Project Finances for Project Managers

Project Budget Management. Use Cases and Examples

Now that we have covered the breakdown of project finances, we will review a few different billing scenarios and see which financial metrics would be useful in each case.

1. Managing the budget for an internal project

Scenario: You need to organize a company retreat.

Financial needs:

  • Prepare a budget for the retreat.
  • Monitor costs as the preparation goes on.

Initial Setup:

  1. Create a detailed project plan (WBS)
  2. Specify estimated hours for the tasks, where internal labor costs are expected (for example, Marketing department acting as a profit center and charging internally for its work on the retreat signage)
  3. Add planned expenses for each task in the plan that has any costs associated with it (for example, accommodation booking, catering, canoe rental, etc.)

    Initial Setup

  4. Set aside an additional budget for unexpected expenses and force majeure.
  5. Combine estimated labor cost (24 hours * $50/hr = $1,200), additional contingency project budget ($4,500), and all planned expenses ($18,600).
  6. Your total project budgeted cost comes to $24,300.

    Budget

Metrics to track:

  1. As the project progresses, compare the Actual Project Cost and Estimate at Completion (EAC) Project Cost with Project Budget to make sure you’re staying on track.

    Metrics to track

2. Managing a Flat Fee Project

Scenario: The Customer Success team needs to implement and deploy a software platform for a customer. Implementation will be sold as a fixed cost contract. This project will only involve labor costs, with no expenses to occur.

Financial needs:

  • Determine the value of the contract using a 30% profit margin requirement.
  • Make sure certain high-risk activities do not exceed their budgets.
  • Monitor overall internal labor costs.
  • Bill customer and track payments according to the agreed schedule.
  • Calculate project profitability.

Initial Setup:

  1. Create a detailed project plan (WBS). Use a template if available.
  2. Assign employees to each task.
  3. Specify estimated hours for all tasks (activities).
  4. Make sure all resources involved in the project have their internal rates specified.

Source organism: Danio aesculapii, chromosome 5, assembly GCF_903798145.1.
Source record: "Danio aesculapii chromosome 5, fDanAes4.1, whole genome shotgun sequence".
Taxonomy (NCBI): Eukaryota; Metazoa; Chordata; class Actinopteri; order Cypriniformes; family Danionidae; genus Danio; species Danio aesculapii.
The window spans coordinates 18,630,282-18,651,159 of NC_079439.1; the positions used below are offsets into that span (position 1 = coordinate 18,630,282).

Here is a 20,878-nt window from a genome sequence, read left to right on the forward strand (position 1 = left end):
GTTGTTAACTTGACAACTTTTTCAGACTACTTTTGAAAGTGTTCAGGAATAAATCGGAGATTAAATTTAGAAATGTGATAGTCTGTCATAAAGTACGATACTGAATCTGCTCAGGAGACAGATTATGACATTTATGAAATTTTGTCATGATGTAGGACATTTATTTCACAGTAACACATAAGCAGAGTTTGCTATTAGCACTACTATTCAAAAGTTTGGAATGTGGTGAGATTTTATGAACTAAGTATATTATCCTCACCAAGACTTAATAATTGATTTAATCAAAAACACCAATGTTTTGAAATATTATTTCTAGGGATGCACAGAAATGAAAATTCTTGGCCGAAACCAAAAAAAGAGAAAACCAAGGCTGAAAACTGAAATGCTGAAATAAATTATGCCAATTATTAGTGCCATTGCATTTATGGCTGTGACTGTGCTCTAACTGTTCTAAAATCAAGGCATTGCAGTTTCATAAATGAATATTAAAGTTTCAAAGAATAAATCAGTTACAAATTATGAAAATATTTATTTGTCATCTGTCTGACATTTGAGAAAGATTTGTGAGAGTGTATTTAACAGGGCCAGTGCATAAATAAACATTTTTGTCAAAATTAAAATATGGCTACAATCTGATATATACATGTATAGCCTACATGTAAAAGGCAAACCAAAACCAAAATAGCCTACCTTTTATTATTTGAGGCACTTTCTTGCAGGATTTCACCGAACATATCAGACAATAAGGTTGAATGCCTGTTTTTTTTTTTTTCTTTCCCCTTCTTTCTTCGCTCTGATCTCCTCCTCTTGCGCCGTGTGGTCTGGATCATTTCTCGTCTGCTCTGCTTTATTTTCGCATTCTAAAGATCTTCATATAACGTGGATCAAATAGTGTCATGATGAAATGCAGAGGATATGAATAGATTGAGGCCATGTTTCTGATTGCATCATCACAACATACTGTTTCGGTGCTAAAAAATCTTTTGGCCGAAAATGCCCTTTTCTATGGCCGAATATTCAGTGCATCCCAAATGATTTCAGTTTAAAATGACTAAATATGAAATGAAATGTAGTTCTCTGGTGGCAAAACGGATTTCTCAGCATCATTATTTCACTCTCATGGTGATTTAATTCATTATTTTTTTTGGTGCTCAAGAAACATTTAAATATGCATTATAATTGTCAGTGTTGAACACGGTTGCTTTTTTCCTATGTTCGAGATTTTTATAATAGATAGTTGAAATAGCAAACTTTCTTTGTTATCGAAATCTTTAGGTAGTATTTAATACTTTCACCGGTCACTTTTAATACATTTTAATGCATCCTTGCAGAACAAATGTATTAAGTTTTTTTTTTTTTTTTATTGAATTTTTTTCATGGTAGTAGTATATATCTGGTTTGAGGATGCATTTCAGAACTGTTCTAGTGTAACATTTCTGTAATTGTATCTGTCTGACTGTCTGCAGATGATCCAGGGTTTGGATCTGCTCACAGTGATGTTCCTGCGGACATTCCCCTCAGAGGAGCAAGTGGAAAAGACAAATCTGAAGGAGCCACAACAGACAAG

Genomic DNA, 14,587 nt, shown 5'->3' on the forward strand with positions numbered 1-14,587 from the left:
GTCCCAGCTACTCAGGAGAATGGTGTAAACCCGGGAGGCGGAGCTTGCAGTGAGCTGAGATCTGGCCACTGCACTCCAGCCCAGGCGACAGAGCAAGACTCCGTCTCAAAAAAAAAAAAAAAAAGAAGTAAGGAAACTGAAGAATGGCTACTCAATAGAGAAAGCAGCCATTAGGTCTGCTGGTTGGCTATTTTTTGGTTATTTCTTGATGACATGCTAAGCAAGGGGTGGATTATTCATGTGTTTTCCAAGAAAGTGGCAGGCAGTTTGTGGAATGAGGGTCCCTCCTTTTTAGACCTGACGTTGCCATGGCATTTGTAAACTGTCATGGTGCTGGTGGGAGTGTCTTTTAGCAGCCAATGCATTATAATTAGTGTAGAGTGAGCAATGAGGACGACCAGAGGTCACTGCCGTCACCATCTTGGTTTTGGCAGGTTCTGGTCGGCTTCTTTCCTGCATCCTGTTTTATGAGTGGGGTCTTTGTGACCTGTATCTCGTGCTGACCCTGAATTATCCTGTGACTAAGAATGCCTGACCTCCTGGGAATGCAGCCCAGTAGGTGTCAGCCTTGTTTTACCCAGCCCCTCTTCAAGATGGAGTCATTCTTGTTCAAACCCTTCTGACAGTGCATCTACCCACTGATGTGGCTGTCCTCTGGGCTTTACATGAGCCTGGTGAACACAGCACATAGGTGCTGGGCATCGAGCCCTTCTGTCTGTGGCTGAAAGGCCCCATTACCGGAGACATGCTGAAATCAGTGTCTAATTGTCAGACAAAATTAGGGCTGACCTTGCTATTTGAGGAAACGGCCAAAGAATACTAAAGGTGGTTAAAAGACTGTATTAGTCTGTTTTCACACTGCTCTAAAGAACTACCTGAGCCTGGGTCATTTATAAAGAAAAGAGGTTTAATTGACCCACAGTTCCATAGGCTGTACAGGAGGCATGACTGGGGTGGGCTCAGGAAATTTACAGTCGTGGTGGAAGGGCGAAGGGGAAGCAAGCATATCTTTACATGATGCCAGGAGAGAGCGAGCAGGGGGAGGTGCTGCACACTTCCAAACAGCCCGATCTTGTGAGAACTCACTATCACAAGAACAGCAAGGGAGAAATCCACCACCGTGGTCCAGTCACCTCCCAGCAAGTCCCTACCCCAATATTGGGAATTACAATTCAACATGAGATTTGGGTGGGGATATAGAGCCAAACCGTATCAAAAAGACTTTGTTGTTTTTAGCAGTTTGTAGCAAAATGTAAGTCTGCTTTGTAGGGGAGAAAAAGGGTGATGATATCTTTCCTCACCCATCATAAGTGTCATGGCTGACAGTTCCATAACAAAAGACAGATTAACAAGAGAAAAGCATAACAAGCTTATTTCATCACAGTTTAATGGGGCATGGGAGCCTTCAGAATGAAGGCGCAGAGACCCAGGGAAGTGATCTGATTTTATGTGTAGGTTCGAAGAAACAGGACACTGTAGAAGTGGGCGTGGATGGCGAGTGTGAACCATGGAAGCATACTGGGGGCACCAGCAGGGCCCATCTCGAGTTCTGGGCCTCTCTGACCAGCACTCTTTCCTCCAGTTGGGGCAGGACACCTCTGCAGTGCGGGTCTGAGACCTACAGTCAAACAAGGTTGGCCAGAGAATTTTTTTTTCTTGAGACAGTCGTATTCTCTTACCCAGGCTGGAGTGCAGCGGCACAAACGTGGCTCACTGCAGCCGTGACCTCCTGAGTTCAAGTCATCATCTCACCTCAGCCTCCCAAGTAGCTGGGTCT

5. Add the budget for all activities that have a previous demonstrated history of potentially exceeding estimated costs.


    Add the budget for all activities

  6. Set aside an additional budget for unexpected expenses and force majeure.
  7. Calculate Estimate at Completion (EAC) Project Cost: Labor Cost ($7,000) + Additional Project Budget ($1,000) = $8,000.
  8. Calculate Project Flat Fee based the desired 30% Profit Margin. Project Fee = Project Cost ($8,000) + 30% = $10,400.

    Calculate Project Flat Fee

  9. Setup agreed upon payment schedule, i.e., 25% prepayment, 20% when the initial platform configuration is done, 35% when the training is completed, 20% when User Acceptance Testing is completed.

    Payment schedule

  10. Make sure your team tracks their time.

Metrics to track:

  1. For high-risk activities, monitor and compare their Activity Actual cost with Activity Budget.

    Activity Budget

  2. Compare Actual Project Cost, EAC Cost and Estimated to Complete (ETC) Cost with the overall Project Budget.

    the overall Project Budget

  3. Record and track all received payments.

    Record payments

  4. Monitor project profitability.

    Monitor project profitability

3. Time & Material Engagement with a Profit Margin Goal

Scenario: A time and material contract has been signed for an IT Support project. An in-house team, as well as 3rd-party contractors, will be involved. Different billing rates and fixed billing amounts need to be applied based on the type of activity performed.